As happened with other topics, long ago I wanted to write about this one: Artificial life and John Conway‘s Life Game.

If you already happen to know about it or have just searched the internet, I’m afraid I’m not going to tell you something new, or maybe I am: John Horton Conway is a mathematician born in Liverpool, United Kingdom in 1937. One of his most known (and he has worked many) field are mathematic games, like Sprouts Game, or the Game of Life I’m going to explain here.

Life game is played on a reticulated board or grid that is supposed to be infinite in extension. Obviously, this cannot exist in practice, but is ok to use one large enough. Each cell of this grid is in one of two states: live or dead, represented with different colors (here white and black respectively).

This “game” is a zero-player game, meaning that its evolution is determined by its initial state, needing no input from human players.

The game is turn-based. At each step (also called generation) every cell in the board is examined and its new state calculated. Finally, when all the new states are known, the board is updated.

The cell next state is calculated following 3 rules that although really simple (as it happen on most Conway’s games) can lead to surprisingly complex configurations:

  1. If a cell is alive and the number of alive neighbours is less than 2, it will die by isolation and will be removed from the board in the next turn.
  2. If a cell is alive and the number of alive neighbours is greater than 3 it will die by overcrowding (it will be removed from the board the next turn).
  3. A free (dead) cell which happens to have 3 (and only 3) alive neighbours will came into life the next turn.

These three simple rules creates a chaotic system: changing just one cell state in a configuration can lead to dramatically different results which ranges from total extinction (empty board) to stable oscillating population or even more interesting life forms.

I’ve developed a simulator for the game of life. It uses the HTML5 canvas, and it should work ok on every browser (Firefox, Safari, Opera…) except Internet Explorer (it’s supposed Internet Explorer 9 will support it). If you’re using IE, please download Google Chrome Frame (it will work flawlessly!) or switch to another browser. Anyway, here you are:

Now I’m going to show some of the most known configurations. Click on any of them to put a copy on the simulation board:

  • Still Life: It’s a pattern that does not change from one generation to another. You can click on them, but you won’t notice any change on the simulator.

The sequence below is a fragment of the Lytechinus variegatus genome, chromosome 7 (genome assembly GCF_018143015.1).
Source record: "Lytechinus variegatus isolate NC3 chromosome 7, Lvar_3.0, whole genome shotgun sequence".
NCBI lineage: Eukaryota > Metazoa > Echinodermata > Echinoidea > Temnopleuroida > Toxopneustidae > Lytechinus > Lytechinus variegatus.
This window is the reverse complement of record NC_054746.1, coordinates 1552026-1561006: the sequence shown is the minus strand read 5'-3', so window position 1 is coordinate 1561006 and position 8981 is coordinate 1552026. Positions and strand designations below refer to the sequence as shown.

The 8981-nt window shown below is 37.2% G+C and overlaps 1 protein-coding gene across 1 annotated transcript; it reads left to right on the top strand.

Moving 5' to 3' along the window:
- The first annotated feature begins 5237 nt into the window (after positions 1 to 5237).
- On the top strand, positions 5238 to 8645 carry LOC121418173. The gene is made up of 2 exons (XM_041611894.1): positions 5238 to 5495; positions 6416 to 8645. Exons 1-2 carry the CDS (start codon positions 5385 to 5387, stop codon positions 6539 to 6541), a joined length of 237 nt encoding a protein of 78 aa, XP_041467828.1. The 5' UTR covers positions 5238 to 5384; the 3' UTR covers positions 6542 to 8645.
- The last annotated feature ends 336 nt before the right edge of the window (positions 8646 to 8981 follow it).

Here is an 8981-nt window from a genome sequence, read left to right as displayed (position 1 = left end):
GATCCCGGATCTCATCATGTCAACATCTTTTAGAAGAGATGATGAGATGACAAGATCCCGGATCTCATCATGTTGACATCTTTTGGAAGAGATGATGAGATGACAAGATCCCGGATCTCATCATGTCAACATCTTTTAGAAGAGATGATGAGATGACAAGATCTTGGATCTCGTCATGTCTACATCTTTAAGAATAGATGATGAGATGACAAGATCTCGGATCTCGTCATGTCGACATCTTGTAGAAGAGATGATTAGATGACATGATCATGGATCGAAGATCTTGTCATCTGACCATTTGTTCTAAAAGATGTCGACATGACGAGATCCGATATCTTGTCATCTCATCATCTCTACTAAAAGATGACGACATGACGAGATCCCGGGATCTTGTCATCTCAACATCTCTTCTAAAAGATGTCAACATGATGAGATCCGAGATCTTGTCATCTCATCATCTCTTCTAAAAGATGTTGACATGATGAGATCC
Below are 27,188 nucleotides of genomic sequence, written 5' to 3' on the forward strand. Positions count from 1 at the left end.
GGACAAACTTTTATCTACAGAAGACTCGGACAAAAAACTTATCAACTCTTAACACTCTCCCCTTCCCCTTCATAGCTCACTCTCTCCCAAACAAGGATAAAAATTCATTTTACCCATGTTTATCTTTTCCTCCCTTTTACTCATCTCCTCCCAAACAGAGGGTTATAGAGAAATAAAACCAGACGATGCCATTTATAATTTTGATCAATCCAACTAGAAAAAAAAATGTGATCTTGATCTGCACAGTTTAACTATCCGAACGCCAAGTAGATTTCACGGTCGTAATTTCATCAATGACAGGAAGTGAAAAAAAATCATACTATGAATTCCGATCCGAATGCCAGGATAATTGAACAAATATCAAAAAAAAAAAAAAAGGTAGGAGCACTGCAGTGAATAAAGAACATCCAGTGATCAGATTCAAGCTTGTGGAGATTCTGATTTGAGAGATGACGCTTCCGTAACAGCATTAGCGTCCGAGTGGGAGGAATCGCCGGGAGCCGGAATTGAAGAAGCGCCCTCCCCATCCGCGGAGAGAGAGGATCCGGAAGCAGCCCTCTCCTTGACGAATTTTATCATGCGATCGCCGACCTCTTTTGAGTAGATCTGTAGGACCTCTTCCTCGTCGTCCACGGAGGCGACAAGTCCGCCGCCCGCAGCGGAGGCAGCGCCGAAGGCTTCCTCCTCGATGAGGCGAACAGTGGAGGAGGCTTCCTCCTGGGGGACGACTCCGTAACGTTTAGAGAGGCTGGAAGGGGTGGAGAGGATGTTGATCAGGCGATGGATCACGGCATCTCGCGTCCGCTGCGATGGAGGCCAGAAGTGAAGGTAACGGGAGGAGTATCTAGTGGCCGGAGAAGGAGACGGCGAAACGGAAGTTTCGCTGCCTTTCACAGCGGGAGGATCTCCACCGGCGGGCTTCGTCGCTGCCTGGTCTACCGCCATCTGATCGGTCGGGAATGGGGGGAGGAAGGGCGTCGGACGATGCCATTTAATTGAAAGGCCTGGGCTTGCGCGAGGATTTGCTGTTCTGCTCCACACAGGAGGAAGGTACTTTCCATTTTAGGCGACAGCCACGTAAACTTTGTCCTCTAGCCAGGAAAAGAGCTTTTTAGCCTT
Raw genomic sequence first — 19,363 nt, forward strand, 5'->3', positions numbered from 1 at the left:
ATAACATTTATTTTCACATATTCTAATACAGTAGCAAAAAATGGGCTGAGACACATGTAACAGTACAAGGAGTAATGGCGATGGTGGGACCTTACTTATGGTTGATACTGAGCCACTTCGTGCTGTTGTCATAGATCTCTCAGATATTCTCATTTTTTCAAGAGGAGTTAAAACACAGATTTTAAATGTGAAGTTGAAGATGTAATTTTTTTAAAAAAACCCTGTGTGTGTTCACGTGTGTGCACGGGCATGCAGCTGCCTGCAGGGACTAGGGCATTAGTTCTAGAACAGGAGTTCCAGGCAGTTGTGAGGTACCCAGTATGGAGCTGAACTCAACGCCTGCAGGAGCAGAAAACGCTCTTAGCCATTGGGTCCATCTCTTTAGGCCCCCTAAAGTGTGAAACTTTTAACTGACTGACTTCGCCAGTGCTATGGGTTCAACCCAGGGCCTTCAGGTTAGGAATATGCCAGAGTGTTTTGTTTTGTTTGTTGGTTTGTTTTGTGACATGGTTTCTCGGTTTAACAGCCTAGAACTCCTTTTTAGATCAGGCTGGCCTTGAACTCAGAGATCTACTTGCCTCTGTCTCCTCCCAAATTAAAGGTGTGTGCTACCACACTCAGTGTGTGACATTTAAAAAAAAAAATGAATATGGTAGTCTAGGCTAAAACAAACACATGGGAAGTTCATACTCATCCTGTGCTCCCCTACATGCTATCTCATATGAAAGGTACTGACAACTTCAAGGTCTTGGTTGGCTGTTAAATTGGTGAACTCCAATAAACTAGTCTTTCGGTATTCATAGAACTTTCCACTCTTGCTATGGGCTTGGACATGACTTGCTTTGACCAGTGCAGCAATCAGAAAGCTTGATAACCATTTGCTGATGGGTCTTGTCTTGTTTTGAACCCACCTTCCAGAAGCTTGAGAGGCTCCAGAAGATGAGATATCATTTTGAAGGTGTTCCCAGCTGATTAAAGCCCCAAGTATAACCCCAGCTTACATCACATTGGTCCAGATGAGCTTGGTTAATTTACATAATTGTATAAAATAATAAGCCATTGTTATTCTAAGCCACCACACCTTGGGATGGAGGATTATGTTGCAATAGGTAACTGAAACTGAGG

The block The boat The loaf
    block boat Loaf
  • Oscillators are a patterns that return to their original state, in the same orientation and position, after a finite number of generations.
    Blinker Toad Pentadecathlon Eight Digit
    Blinker Toad Pentadecathlon (period 15) Eight Digit
  • Spaceships, patterns that repeat themselves in a different position. The fact that they exist points that this game can behave as a Turing Complete system.
    Glider Light Spaceship Heavy Spaceship
    Glider Light Spaceship Heavy Spaceship
  • Everlasting patterns (they are also have other names) are those which grow up forever (previous ones either die or oscillate).
    Growing up
    Growing up Warning: Since this board is finite and rather small this pattern dies because if fill up the board completely. You better try in on a bigger simulator (there are many of them on the internet).
    Gosper Glider Gun
    Gosper Glider Gun Warning: This is the Gosper Glider Gun that creates new gliders continually, so it’s an ever-growing pattern. To avoid the gliders to appear on the opposite side (due to its small size), I’ve put a glider eater which eats them.

It’s been proved there must exist a cell pattern that, as a true life form, is able to autorreplicate. However, this pattern is not known yet.

Conway conjectured his game is Turing Complete, that is, that it can emulate an universal computer and so to be able to perform any calculation. A Turing Machine pattern was finally discovered in 2000 (3 decades after the game was created).

This is a very interested (and extensive) topic, and I don’t want to write a very long post! (Sorry, it seems I’ve finally done it). Some day I’ll write more on it. I’m sure you’ll find it interesting and like it if you have bothered to reach the end of this post!